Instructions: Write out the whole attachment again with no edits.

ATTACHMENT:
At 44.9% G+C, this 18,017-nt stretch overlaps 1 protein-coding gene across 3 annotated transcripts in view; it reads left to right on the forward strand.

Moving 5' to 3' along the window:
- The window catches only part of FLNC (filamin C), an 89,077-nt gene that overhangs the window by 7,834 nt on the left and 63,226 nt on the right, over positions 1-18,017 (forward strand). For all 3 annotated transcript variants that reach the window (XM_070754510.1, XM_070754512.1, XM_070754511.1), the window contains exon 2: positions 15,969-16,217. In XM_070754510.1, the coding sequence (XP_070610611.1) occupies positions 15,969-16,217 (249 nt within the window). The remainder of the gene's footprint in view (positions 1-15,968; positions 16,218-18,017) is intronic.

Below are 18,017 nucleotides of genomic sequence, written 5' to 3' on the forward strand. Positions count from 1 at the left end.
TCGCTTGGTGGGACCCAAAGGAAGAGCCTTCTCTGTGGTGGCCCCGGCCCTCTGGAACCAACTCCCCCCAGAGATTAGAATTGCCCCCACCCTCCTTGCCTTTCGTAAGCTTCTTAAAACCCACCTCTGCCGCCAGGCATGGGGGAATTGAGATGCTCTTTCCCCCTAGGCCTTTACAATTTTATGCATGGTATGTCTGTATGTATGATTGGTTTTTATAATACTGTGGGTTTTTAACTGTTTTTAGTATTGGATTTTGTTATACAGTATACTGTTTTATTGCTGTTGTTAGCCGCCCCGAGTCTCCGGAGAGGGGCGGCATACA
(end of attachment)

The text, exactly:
At 44.9% G+C, this 18,017-nt stretch overlaps 1 protein-coding gene across 3 annotated transcripts in view; it reads left to right on the forward strand.

Moving 5' to 3' along the window:
- The window catches only part of FLNC (filamin C), an 89,077-nt gene that overhangs the window by 7,834 nt on the left and 63,226 nt on the right, over positions 1-18,017 (forward strand). For all 3 annotated transcript variants that reach the window (XM_070754510.1, XM_070754512.1, XM_070754511.1), the window contains exon 2: positions 15,969-16,217. In XM_070754510.1, the coding sequence (XP_070610611.1) occupies positions 15,969-16,217 (249 nt within the window). The remainder of the gene's footprint in view (positions 1-15,968; positions 16,218-18,017) is intronic.

Below are 18,017 nucleotides of genomic sequence, written 5' to 3' on the forward strand. Positions count from 1 at the left end.
TCGCTTGGTGGGACCCAAAGGAAGAGCCTTCTCTGTGGTGGCCCCGGCCCTCTGGAACCAACTCCCCCCAGAGATTAGAATTGCCCCCACCCTCCTTGCCTTTCGTAAGCTTCTTAAAACCCACCTCTGCCGCCAGGCATGGGGGAATTGAGATGCTCTTTCCCCCTAGGCCTTTACAATTTTATGCATGGTATGTCTGTATGTATGATTGGTTTTTATAATACTGTGGGTTTTTAACTGTTTTTAGTATTGGATTTTGTTATACAGTATACTGTTTTATTGCTGTTGTTAGCCGCCCCGAGTCTCCGGAGAGGGGCGGCATACA